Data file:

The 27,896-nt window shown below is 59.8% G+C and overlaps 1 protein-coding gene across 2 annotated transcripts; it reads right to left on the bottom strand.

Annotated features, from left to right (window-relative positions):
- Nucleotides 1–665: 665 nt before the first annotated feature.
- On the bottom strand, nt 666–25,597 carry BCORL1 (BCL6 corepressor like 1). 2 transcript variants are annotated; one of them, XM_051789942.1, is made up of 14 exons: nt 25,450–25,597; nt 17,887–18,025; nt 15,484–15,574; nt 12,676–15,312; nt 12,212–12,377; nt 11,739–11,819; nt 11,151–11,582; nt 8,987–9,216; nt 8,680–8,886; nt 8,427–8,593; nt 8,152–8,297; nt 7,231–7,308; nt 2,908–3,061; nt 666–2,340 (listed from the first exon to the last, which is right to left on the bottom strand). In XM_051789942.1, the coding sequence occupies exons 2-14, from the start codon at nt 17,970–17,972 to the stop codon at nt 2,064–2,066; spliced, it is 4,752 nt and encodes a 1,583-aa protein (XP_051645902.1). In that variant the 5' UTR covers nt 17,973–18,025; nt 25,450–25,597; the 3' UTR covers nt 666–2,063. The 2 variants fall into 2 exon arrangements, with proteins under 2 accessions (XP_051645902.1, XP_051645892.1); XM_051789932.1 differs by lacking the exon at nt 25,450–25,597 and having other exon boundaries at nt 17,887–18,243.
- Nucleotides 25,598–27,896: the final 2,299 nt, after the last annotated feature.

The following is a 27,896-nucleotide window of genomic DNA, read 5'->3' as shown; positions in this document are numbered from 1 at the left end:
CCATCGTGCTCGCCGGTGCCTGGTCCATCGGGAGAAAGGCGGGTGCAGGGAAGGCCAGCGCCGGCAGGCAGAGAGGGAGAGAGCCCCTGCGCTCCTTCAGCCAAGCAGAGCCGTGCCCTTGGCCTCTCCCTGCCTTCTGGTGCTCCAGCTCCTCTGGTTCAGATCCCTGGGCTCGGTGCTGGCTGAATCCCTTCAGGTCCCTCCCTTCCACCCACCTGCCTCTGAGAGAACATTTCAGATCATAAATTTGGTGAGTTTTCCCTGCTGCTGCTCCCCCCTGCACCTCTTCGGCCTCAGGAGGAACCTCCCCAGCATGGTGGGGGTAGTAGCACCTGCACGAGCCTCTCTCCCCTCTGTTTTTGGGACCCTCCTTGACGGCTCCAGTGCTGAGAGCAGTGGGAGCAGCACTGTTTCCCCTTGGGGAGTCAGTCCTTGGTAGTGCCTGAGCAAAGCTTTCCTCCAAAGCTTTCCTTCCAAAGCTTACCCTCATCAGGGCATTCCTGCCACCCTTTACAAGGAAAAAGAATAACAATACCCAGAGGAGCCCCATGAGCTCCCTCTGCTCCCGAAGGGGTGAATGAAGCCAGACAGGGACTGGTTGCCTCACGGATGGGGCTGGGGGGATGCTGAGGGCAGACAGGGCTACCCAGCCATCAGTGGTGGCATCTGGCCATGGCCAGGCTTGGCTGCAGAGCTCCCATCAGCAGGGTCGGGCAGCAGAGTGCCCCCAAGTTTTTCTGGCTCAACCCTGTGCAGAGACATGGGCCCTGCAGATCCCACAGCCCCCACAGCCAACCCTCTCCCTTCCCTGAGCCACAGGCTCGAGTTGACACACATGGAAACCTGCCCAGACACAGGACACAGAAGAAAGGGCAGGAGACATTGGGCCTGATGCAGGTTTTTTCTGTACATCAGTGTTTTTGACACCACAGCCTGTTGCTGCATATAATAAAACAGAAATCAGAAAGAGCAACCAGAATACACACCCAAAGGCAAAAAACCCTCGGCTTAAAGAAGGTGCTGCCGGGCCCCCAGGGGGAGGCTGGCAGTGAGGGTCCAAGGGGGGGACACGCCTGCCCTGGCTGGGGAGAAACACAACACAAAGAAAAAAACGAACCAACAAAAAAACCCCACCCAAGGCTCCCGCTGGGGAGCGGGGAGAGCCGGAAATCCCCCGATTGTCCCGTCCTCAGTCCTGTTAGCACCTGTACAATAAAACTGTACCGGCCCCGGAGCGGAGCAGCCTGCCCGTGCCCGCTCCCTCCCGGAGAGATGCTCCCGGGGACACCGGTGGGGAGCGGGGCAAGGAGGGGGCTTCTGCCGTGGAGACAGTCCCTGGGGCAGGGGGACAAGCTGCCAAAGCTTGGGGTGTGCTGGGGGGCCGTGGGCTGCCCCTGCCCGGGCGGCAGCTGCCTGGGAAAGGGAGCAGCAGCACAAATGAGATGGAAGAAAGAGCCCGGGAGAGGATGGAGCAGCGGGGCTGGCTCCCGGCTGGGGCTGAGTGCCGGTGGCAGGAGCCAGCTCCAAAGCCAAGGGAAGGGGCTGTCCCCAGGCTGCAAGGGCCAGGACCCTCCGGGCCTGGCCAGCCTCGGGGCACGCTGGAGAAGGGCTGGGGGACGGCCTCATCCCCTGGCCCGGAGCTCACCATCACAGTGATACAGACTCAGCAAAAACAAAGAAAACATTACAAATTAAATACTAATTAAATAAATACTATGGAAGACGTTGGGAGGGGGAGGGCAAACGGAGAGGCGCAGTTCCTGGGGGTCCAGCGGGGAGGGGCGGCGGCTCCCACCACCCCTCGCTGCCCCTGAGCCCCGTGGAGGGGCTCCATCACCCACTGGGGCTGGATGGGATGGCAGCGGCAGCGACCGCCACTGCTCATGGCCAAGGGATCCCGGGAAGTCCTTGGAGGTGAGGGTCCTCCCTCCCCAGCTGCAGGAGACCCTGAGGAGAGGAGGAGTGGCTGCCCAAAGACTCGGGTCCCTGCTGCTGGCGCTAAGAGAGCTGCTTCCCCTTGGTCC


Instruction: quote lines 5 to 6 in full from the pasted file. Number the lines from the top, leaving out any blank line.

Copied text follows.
- Nucleotides 25,598–27,896: the final 2,299 nt, after the last annotated feature.

The following is a 27,896-nucleotide window of genomic DNA, read 5'->3' as shown; positions in this document are numbered from 1 at the left end: